Sunday 19th Nov, 2017

New 7-year contracts for Metro Trains and Yarra Trams

Metro train. Photo: RailGallery.com.au
Photo: RailGallery.com.au

New contracts have been awarded to the private operators of Melbourne’s train and tram services, mandating higher performance targets and enforcing tougher penalties for failure to meet them.

The contracts, valued at approximately $7 billion, give Metro Melbourne Trains (partly owned by Hong Kong based MTR Corporation) and Yarra Trams (owned by France-based Keolis Downer) operation over the city’s train and tram networks for the next 7 years, with provisions for the state government to extend the period by further 3 years.

Metro Trains and Keolis Downer took over from Connex and Transdev in 2009 and have been running the networks for the past 8 years.

The contracts are expected to be signed within the next two weeks and will commence on November 30, when the old contracts expire.

The state government is imposing steeper performance targets and harsher penalties for the two operators: trains will have to run on time 92 per cent of the time per month (up from 88 per cent in the previous agreement), while trams must run on time 82 per cent of the time per month (up from 77 per cent).

Bans have also been placed on the practice of station skipping, which has often been used as a method of meeting punctuality standards.

Failure to meet monthly performance targets will cost Metro Trains $1.25 million (up from 1 million), while the penalty for Yarra Trams remains at $500,000.

“We are cracking down on those things that really frustrate passengers, whether it’s the bypassing of the City Loop, station skipping, short running,” state transport minister Jacinta Allan said.

“[These are] much tougher penalties than what exists currently and we have to remember too that these tougher penalties are being judged against tougher performance requirements, so we have lifted the bar on both counts.”

Metro Trains will also face fines of up to $700,000 if a network failure stops more than half of services or delays them by 30 minutes within a two-hour period, while failure to meet maintenance requirements could lead to $10 million in fines.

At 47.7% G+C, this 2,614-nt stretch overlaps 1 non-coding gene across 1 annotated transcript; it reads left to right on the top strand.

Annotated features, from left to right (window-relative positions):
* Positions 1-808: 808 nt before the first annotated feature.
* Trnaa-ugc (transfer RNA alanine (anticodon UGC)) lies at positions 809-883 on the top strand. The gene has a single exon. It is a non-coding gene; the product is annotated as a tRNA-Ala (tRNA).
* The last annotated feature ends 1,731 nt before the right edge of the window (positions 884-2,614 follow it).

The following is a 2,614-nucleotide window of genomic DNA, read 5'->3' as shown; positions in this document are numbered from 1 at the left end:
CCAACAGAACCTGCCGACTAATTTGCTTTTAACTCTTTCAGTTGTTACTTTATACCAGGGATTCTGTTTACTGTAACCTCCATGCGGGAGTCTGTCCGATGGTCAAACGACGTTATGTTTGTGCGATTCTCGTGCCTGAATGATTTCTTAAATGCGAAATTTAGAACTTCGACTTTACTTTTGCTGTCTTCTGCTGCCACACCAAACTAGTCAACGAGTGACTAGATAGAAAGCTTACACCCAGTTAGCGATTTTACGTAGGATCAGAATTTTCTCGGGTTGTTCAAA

The added penalties come after Metro Train was fined $1.2 million after the July 13 computer malfunction that forced a temporary shutdown of the Melbourne network at peak hour, causing 224 services to be cancelled, 378 to run late, and stranding tens of thousands of passengers on platforms for up to three hours.

Further details of the contacts include the inclusion of daily inspections and cleaning of trains, trams, stations and major tram stops, quarterly “mystery shopper” surveys assessing vehicle cleanliness, and restrictions on advertising (such as wrap-around tram ads).

“Passengers have said that they want cleaner trains and stations, more reliable services, more timely and accurate information, less graffiti and scratching and that’s what these contracts will do,” Allan said.

The government also expects that 700 new jobs – 150 new train drivers, 270 passenger support staff, 90 maintenance workers – will be created. There is, moreover, to be an increase maintenance and renewal budgets: Metro Train’s will go up 32 per cent to $330 million a year, while Yarra Trams’ will go up by 81 per cent to $81.5 million a year.

“We’ve listened to passengers, staff and unions so that these new contracts hold MTM and KDR to account in delivering increased maintenance, better services and real-time information,” Allan said.

However, the Rail, Tram and Bus Union (RBTU), which would like to see transport back in public hands, wants greater scrutiny to be given to the contracts.

“The devil is always in the detail,” RTBU secretary Luba Grigorovitch was quoted by the ABC as saying.

The previous contract provided the two operators with the exclusive right to negotiate with the Victorian Government for a new deal before other businesses could bid.

“Without testing the market, without looking at other options and without sufficient transparency, there remains room for improvement and many questions to be answered,” Grigorovitch said.


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